Law Enforcement and Martial Arts – the “Best” Connection? – Part 1

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This is PART 1 of a 3 part series titled: “Law Enforcement and Martial Arts – the ‘Best Connection’?” A new section adding to this article will be posted each Monday.

Shihan Pascetta receiving Honors Award at New Jersey State Police Academy - Sea Girt, NJ 1975

Here are some relevant questions facing Law Enforcement officers, administrators, and trainers today concerning Defensive Tactics training:

Is there a “natural” fit between Law Enforcements (LE) and the Martial Arts (MA)?

What is the “best” Martial Arts system to learn for Law Enforcement?

Do our police agencies have the “Best of the Best” with regard for Defensive Tactics (DT) training for their personnel?

What are some realistic and practical expectations for improving the present LE/DT training?

Modern Law Enforcement

The purpose and justification for the existence of Law Enforcement entities has been the need for order in any society based on laws which protect the citizenry from criminal threats from within.  In modern times this has come to include even terrorist attacks to that society from both inside and outside. The proper use of force, where justified by law, must go hand in hand with the skills and tools necessary to actually enforce that law including the use of physical force when necessary.

Some issues facing modern day law enforcement have not changed over the centuries, however, in other ways the social changes and norms in each particular society have created a need to modify the way many of these skills are applied.

Over the last 50 years in the United States we have seen a markedly different shifting of values and norms that have had a significant effect on how Law Enforcement is viewed. This subsequently has created an atmosphere of change in training methods and mindset with regard to the training that Law Enforcement officers receive.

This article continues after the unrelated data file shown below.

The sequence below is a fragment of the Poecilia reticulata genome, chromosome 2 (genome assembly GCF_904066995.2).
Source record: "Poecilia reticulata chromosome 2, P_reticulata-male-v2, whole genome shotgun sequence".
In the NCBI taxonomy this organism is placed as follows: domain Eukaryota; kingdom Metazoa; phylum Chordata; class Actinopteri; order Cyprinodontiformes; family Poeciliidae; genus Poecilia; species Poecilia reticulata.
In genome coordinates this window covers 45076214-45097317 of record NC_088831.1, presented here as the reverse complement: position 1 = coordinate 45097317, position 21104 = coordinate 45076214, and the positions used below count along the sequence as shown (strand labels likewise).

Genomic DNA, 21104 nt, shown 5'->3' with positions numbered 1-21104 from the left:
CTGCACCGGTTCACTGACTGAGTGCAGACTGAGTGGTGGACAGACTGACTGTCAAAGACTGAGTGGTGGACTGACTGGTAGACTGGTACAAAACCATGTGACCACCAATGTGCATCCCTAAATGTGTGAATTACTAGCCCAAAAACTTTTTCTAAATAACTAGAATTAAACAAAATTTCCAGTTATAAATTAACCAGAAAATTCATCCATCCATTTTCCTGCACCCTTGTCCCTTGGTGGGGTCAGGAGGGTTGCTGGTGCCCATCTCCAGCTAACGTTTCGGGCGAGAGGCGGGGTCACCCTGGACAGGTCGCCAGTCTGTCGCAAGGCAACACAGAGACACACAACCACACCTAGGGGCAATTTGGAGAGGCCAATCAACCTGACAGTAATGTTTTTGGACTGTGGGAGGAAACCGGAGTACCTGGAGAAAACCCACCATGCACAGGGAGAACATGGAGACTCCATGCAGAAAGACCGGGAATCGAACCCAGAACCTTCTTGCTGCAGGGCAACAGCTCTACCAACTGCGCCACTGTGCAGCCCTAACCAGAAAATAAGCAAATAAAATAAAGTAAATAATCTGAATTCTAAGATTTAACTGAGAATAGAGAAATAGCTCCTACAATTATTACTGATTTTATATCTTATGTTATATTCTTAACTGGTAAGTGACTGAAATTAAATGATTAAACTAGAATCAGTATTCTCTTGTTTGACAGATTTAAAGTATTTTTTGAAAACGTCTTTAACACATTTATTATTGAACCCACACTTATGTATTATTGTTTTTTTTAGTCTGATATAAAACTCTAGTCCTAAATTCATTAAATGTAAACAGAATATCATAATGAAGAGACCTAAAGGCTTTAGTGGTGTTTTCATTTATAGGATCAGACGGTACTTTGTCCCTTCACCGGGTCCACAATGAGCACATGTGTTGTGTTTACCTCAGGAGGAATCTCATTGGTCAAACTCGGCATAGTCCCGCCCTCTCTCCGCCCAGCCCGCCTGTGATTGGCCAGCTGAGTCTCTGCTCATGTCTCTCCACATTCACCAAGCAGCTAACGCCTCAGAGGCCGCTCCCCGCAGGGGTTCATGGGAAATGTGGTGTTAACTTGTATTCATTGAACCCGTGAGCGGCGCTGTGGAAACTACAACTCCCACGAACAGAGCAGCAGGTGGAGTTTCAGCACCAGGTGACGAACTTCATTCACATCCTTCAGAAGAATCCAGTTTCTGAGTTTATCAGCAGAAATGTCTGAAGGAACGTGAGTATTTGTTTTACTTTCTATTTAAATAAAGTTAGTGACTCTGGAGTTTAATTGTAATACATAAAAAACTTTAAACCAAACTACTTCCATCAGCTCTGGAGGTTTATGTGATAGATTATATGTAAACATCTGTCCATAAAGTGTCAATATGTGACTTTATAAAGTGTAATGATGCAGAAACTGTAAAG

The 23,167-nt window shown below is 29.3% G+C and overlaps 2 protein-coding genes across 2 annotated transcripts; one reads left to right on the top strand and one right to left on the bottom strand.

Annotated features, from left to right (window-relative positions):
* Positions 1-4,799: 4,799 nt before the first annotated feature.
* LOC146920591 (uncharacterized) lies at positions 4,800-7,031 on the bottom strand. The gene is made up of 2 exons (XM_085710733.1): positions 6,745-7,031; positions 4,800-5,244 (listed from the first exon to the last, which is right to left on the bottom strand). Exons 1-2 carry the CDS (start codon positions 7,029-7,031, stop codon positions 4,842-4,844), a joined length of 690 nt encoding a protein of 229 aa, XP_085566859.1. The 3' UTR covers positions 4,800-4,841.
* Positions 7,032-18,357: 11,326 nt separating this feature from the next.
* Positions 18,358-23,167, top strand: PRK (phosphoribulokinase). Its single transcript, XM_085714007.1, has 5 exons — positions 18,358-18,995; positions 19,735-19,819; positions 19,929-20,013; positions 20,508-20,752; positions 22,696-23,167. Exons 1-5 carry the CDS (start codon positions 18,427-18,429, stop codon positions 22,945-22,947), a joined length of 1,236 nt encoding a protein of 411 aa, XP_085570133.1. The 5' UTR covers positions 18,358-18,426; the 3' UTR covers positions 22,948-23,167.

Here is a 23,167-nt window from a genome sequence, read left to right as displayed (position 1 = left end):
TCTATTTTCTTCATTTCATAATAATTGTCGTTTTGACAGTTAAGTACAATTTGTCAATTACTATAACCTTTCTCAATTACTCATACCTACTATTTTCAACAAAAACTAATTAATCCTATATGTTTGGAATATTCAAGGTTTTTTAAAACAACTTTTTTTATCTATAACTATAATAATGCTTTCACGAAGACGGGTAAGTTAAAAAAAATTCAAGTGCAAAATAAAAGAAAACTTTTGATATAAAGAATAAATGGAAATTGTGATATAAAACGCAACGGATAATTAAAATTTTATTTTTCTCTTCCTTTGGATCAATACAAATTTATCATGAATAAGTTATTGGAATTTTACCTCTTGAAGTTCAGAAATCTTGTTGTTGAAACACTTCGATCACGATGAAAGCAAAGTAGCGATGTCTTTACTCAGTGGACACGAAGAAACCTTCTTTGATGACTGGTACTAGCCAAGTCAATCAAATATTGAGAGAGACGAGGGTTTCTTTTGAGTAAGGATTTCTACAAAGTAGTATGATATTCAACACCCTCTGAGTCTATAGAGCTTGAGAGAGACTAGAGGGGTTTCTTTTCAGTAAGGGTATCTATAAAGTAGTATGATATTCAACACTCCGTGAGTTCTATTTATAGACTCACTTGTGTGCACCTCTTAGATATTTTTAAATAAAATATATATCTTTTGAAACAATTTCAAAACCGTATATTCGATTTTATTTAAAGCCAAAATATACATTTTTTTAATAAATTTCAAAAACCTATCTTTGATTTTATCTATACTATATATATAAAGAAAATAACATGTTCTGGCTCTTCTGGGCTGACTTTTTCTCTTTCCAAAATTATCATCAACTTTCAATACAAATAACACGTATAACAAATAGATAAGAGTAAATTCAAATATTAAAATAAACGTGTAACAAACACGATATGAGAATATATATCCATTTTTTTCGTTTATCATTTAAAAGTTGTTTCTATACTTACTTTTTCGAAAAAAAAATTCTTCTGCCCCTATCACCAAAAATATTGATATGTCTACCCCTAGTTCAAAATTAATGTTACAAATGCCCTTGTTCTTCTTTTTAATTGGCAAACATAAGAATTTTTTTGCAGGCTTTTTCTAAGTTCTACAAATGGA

As a result there are many factors that must be addressed when considering what is or would be the best physical training alternatives for those in Law Enforcement. First one must consider common logistical factors while remembering that not all Law Enforcement officers are in the same situations or scenarios.

In order to establish “best practices” based training there is a need to prioritize and one must be careful to keep the training in context with the most common yet urgently needed skills first.  Beyond the basics there needs to be further specialization. More is not always better.  However, after addressing the most basic and common DT (defensive tactics) needs of any officer, then the greater the variety of training and experience he/she is exposed to, the more likely the officer will become confident, aware, and prepared for other contingencies.

Both morally and by law, our political leaders have an obligation to provide adequate training that creates, develops, and maintains the tools necessary for our LE personnel to perform the duties and obligations of their offices. Anything less would legitimately provoke “failure to train” liability on those decision makers.

“The Basics”